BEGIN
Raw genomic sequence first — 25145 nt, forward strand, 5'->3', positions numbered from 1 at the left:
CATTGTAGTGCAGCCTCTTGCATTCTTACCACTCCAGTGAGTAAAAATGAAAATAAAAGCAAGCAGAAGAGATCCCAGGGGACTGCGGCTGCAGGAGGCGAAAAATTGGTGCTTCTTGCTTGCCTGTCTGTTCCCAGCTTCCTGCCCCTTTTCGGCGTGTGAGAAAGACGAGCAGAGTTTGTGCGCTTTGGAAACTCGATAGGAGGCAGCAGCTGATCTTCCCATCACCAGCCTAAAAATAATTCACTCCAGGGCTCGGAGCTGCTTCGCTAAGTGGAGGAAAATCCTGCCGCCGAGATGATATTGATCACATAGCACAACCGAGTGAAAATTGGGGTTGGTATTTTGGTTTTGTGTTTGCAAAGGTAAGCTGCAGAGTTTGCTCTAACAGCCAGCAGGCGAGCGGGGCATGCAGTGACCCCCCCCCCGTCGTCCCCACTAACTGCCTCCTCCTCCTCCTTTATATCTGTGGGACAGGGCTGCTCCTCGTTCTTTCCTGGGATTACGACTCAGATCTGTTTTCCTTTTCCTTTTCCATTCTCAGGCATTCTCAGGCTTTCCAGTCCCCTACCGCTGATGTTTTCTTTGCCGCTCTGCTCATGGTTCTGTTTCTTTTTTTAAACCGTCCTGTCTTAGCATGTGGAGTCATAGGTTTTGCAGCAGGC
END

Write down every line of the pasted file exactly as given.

Raw genomic sequence first — 25145 nt, forward strand, 5'->3', positions numbered from 1 at the left:
CATTGTAGTGCAGCCTCTTGCATTCTTACCACTCCAGTGAGTAAAAATGAAAATAAAAGCAAGCAGAAGAGATCCCAGGGGACTGCGGCTGCAGGAGGCGAAAAATTGGTGCTTCTTGCTTGCCTGTCTGTTCCCAGCTTCCTGCCCCTTTTCGGCGTGTGAGAAAGACGAGCAGAGTTTGTGCGCTTTGGAAACTCGATAGGAGGCAGCAGCTGATCTTCCCATCACCAGCCTAAAAATAATTCACTCCAGGGCTCGGAGCTGCTTCGCTAAGTGGAGGAAAATCCTGCCGCCGAGATGATATTGATCACATAGCACAACCGAGTGAAAATTGGGGTTGGTATTTTGGTTTTGTGTTTGCAAAGGTAAGCTGCAGAGTTTGCTCTAACAGCCAGCAGGCGAGCGGGGCATGCAGTGACCCCCCCCCCGTCGTCCCCACTAACTGCCTCCTCCTCCTCCTTTATATCTGTGGGACAGGGCTGCTCCTCGTTCTTTCCTGGGATTACGACTCAGATCTGTTTTCCTTTTCCTTTTCCATTCTCAGGCATTCTCAGGCTTTCCAGTCCCCTACCGCTGATGTTTTCTTTGCCGCTCTGCTCATGGTTCTGTTTCTTTTTTTAAACCGTCCTGTCTTAGCATGTGGAGTCATAGGTTTTGCAGCAGGC